The coming weekend brings one of Oahu’s most popular events, attracting thousands of residents each year, the Punahou School Carnival. Like the annual Lantern Floating Festival, the 4th of July Fireworks at Magic Island, and the Aloha Festivals Parade, the carnival is a quintessential part of life for countless Oahu families. It’s a yearly ritual, a high school rite of passage for island students, and the result of thousands of hours of work by Punahou’s students, faculty, and staff. It started in 1932 as an effort to raise money for a yearbook.
Beyond the obvious attraction of the midway rides and games, and of the legendary food (you must have at least one sugary malasada), there are other aspects of the carnival that are reason alone for visitors to make the trip to Manoa for the carnival.
The White Elephant Tent at the carnival is a treasure trove of second hand goods. Items are collected year-round at the campus thrift store, and the selection of clothes and knick-knacks is vast. It’s a perfect opportunity for visitors to find a unique memento of their Hawaii vacation, the kind you won’t find in a Waikiki ABC Store. And with Punahou’s long history and many family legacies, you might just find something worthy of Antiques Roadshow.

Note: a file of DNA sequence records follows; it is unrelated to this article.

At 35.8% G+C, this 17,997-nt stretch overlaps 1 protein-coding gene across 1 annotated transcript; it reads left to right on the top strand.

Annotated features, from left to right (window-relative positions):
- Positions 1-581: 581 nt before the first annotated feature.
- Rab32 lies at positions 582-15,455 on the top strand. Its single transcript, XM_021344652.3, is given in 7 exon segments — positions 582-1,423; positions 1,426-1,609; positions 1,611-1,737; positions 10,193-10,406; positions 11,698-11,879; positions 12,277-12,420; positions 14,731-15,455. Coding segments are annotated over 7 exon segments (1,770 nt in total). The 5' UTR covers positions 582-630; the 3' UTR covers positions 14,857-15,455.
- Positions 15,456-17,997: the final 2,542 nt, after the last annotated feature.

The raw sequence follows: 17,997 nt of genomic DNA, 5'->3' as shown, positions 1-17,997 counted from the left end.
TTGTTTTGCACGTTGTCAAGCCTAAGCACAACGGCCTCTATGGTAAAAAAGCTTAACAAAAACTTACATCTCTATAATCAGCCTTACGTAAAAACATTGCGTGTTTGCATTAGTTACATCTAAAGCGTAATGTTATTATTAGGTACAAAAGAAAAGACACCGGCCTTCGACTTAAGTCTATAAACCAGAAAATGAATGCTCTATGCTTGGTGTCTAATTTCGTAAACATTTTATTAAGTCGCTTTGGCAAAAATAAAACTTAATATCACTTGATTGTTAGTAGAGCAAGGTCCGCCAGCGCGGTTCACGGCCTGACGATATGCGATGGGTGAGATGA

The Book Sale at the Punahou Carnival has grown to mammoth proportions, and for many bibliophiles it’s the only reason to attend. It offers many dozens of stacks of rare titles and editions, much of it unique to Hawaiian history and culture. It’s perfect for picking up a beach-read or something to get you through the long flight back home.
The Senior Variety Show is an annual tradition at the Punahou Carnival. The senior class writes and choreographs the show, which features song, dance and comedy. It’s always entertaining, and a good indication of how astute, creative, and clever Hawaii’s academic elite really are.
The Art Gallery is another reason-enough to make it to the Punahou Carnival. This year’s gallery will feature more than 1,000 works by over 300 Hawaii artists. Paintings, photography, scultpture, ceramics, jewelry, pottery…a myriad of artistic media are on display for sale, but it’s also fun to make it a trip to a museum of modern art. Artists split sales with the school, so by making a purchase, you’re truly supporting a local artist or artisan.
So, go to the carnival. Ride the rides, play the games, indulge in the foods. But there are other reasons to go to the Punahou Carnival and if it rains (God forbid!), you’ll be glad to know where to take cover.
Proceeds raised during the carnival go toward Punahou School’s Financial Aid and Scholarship Fund.
Posted by: Jamie Winpenny